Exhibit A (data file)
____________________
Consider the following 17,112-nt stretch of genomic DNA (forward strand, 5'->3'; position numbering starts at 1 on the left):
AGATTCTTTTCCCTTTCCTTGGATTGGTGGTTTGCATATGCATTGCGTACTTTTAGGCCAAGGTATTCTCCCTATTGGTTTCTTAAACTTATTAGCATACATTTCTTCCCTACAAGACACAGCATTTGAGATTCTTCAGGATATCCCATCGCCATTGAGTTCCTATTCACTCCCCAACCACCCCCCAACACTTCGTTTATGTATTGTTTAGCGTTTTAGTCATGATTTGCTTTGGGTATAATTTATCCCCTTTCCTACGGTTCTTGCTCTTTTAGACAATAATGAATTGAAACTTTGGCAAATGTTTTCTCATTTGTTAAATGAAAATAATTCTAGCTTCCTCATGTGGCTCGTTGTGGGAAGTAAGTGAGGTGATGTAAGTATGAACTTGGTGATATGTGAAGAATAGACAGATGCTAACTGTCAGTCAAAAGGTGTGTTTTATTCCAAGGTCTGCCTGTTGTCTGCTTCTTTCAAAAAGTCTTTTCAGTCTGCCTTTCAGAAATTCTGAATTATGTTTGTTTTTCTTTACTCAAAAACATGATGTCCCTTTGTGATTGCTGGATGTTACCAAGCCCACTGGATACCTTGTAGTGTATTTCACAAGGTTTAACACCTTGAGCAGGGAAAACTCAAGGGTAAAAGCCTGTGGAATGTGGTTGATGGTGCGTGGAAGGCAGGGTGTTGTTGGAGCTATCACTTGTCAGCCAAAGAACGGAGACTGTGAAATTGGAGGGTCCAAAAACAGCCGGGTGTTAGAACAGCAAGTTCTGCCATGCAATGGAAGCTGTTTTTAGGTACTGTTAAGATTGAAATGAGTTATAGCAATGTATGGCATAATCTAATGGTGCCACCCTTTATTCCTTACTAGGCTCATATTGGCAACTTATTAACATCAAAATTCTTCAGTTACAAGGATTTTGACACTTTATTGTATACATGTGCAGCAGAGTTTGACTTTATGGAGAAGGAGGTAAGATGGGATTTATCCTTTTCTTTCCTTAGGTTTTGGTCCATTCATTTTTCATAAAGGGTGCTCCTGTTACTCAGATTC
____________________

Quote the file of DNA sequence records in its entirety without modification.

Consider the following 17,112-nt stretch of genomic DNA (forward strand, 5'->3'; position numbering starts at 1 on the left):
AGATTCTTTTCCCTTTCCTTGGATTGGTGGTTTGCATATGCATTGCGTACTTTTAGGCCAAGGTATTCTCCCTATTGGTTTCTTAAACTTATTAGCATACATTTCTTCCCTACAAGACACAGCATTTGAGATTCTTCAGGATATCCCATCGCCATTGAGTTCCTATTCACTCCCCAACCACCCCCCAACACTTCGTTTATGTATTGTTTAGCGTTTTAGTCATGATTTGCTTTGGGTATAATTTATCCCCTTTCCTACGGTTCTTGCTCTTTTAGACAATAATGAATTGAAACTTTGGCAAATGTTTTCTCATTTGTTAAATGAAAATAATTCTAGCTTCCTCATGTGGCTCGTTGTGGGAAGTAAGTGAGGTGATGTAAGTATGAACTTGGTGATATGTGAAGAATAGACAGATGCTAACTGTCAGTCAAAAGGTGTGTTTTATTCCAAGGTCTGCCTGTTGTCTGCTTCTTTCAAAAAGTCTTTTCAGTCTGCCTTTCAGAAATTCTGAATTATGTTTGTTTTTCTTTACTCAAAAACATGATGTCCCTTTGTGATTGCTGGATGTTACCAAGCCCACTGGATACCTTGTAGTGTATTTCACAAGGTTTAACACCTTGAGCAGGGAAAACTCAAGGGTAAAAGCCTGTGGAATGTGGTTGATGGTGCGTGGAAGGCAGGGTGTTGTTGGAGCTATCACTTGTCAGCCAAAGAACGGAGACTGTGAAATTGGAGGGTCCAAAAACAGCCGGGTGTTAGAACAGCAAGTTCTGCCATGCAATGGAAGCTGTTTTTAGGTACTGTTAAGATTGAAATGAGTTATAGCAATGTATGGCATAATCTAATGGTGCCACCCTTTATTCCTTACTAGGCTCATATTGGCAACTTATTAACATCAAAATTCTTCAGTTACAAGGATTTTGACACTTTATTGTATACATGTGCAGCAGAGTTTGACTTTATGGAGAAGGAGGTAAGATGGGATTTATCCTTTTCTTTCCTTAGGTTTTGGTCCATTCATTTTTCATAAAGGGTGCTCCTGTTACTCAGATTC